When I was at school, we used to argue with our maths teacher that the subject was useless. On the off chance that he might be reading this, I’d like to apologise. I have found a genuine use for GCSE maths – trying to buy a ticket for the BART in San Francisco. The Bay Area Transit is a great mode of transport, but I don’t remember it being so weird to use. Never before have I seen a ticket machine where you have to find the fare you need from a list, put in what money you have and then subtract off what you don’t need. But hey, as the lady next to me who was also having trouble with the machine pointed out, people from San Francisco probably find the London Underground strange.

I caught the BART to Oakland, and then dashed through the city (as much as I could dash with 2 backpacks on) to the Greyhound station. Oakland looks nice, I’d like to go back some time and see it properly.

The Greyhound I travelled on from Oakland to Sacramento has the slipperiest seats I have ever been on. I’m glad I’ve been keeping up with pilates training recently because it took all my core strength just to stay on the damn thing. I also heard the funniest introduction ever from a bus driver – ‘I don’t like to be called Driver, Miss or Ma’am. My name is Nesha, if you can’t remember that then just walk up to the front of the bus and start talking.’

We pulled into Sacramento on one of the hottest days of the year. I decided to power through and walk to my hostel, which in hindsight probably wasn’t a good idea. Don’t listen to the directions on Hostelling International’s website. They are for the old Greyhound station, which was really close to the hostel. The new station is miles away. After sweating out what felt like half my body weight, I arrived at my first proper bed and vowed to take a cab back to the bus station when I left Sacramento.

One of the reasons I love staying in hostels is that each one is unique. Sacramento HI is housed in a beautiful (rumoured to be haunted) old mansion house. It is an incredible building to stay in, made all the nicer by the super friendly, welcoming staff. Plus, they have free use of towels, great kitchen facilities and cheap laundry facilities.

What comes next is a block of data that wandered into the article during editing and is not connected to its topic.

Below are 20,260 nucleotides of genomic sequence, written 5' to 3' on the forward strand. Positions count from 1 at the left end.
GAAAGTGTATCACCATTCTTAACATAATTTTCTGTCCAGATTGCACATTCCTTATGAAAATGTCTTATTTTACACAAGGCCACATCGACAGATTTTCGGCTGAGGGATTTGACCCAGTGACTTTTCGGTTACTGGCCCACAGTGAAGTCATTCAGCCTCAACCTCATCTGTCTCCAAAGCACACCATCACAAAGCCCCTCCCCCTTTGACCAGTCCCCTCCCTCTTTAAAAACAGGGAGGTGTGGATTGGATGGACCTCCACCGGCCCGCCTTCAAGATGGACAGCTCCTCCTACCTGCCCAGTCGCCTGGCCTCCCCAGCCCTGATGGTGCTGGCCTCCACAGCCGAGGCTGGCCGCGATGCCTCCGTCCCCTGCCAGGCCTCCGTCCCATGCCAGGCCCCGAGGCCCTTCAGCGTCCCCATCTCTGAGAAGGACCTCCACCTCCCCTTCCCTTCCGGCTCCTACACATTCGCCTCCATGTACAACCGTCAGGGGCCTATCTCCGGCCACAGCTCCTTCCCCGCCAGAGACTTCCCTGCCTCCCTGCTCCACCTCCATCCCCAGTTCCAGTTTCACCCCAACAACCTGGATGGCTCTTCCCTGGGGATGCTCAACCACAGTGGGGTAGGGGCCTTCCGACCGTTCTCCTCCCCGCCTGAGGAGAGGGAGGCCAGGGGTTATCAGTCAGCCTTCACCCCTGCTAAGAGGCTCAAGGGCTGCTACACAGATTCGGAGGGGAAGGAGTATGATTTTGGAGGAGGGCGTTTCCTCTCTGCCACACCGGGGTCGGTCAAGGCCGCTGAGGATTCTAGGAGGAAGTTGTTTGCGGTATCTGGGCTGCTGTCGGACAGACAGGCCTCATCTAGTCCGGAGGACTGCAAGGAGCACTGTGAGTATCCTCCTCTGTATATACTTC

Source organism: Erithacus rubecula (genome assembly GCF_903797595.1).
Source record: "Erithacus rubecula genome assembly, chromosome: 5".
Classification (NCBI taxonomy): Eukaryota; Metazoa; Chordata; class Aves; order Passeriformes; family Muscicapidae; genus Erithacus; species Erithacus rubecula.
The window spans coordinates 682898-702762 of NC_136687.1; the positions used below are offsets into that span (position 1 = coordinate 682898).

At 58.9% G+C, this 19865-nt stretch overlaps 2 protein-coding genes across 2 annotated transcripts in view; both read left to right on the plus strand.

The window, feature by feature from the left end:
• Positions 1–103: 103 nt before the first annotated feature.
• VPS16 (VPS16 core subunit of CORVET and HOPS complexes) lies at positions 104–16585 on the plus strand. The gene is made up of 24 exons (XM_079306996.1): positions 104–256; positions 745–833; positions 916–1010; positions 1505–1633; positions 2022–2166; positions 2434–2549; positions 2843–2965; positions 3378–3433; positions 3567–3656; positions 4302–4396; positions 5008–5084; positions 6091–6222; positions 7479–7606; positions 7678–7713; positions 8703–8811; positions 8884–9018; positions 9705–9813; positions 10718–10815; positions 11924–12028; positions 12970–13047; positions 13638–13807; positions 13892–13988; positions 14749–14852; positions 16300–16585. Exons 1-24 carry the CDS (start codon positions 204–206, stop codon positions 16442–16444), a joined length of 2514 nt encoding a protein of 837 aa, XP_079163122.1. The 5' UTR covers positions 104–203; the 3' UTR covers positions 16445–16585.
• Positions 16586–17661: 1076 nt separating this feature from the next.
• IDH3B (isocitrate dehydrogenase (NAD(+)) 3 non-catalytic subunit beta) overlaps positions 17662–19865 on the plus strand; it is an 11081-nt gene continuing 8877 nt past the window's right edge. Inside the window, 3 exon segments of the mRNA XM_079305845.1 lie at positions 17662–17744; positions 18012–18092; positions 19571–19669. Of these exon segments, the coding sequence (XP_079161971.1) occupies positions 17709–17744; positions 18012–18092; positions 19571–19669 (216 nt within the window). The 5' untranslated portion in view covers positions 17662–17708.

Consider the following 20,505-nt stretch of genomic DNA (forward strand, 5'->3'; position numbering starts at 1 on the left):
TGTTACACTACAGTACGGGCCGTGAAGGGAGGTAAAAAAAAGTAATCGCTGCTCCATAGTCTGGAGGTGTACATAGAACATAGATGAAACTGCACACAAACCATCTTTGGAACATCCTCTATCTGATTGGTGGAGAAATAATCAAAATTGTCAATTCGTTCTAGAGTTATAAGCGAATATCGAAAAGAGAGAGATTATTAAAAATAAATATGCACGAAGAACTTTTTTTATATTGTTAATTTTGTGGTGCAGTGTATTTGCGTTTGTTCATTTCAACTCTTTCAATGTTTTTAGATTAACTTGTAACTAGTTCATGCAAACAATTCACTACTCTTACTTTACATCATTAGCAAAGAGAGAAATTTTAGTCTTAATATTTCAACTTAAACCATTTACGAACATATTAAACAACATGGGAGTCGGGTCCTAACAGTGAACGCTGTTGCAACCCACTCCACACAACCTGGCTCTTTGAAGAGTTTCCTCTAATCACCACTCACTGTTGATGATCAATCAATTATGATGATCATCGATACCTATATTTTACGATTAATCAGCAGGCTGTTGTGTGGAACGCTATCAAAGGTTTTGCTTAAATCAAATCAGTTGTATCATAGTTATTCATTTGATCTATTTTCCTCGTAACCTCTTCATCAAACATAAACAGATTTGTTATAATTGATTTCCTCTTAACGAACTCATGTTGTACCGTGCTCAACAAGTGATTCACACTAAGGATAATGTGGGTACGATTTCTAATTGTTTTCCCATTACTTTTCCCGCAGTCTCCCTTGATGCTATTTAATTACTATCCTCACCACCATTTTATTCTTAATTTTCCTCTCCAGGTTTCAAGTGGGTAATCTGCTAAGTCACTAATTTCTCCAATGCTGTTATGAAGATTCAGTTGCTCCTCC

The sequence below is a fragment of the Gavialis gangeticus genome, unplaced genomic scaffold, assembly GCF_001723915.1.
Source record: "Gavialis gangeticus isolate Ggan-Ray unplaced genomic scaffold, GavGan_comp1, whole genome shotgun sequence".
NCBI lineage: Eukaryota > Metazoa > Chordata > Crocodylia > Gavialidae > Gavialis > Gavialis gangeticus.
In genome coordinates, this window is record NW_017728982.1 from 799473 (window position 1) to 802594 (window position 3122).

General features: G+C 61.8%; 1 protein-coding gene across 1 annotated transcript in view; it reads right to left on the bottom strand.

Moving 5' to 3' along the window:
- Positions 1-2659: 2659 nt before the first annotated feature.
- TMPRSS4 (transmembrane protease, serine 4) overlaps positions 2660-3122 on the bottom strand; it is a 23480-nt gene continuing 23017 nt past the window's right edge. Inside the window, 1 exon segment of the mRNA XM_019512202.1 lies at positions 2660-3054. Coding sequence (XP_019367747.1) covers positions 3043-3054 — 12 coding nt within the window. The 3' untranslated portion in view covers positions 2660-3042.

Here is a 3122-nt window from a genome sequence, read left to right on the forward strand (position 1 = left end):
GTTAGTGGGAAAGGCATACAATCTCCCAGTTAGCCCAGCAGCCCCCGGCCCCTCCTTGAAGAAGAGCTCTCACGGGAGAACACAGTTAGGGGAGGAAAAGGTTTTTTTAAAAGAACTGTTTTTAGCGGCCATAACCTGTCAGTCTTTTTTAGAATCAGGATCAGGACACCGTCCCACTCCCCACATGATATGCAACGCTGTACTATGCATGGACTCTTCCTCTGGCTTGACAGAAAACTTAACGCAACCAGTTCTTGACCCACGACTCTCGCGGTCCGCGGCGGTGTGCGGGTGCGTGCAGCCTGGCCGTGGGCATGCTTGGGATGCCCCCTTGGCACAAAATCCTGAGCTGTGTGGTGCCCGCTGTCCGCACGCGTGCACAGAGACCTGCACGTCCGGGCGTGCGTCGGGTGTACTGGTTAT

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Useful Info:

BART San Francisco airport to Oakland: $8.95

Greyhound Oakland to Sacramento: from $7.00

Dorm beds at HI Sacramento: from around $30 per night

My Friday Night Treat

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Since committing to living a plant-based lifestyle, I’ve faced varied challenges and had to make lots of changes. Controlling what I eat at home is fairly easy, but when I’m out and about I have to plan ahead wherever possible. I also have to be prepared for lots of questions. One of the most common questions I get is ‘Isn’t your diet really limited?’ My answer is no. I’m finding that I’m eating a much more varied diet than when I was an omnivore, and more varied than a lot of omnivores I know. And, believe it or not, I can still eat out and enjoy social gatheirngs that involve food. My gluten allergy throws up a few more problems for me, but I don’t let it stop me.

One of my favourite places to eat out, or order take away, in Cardiff is Noodlebox. They do an awesome Veggie Soba Box with Rice Noodles that is both vegan and gluten free. Most Friday nights, I treat myself to Noodlebox and a glass of wine.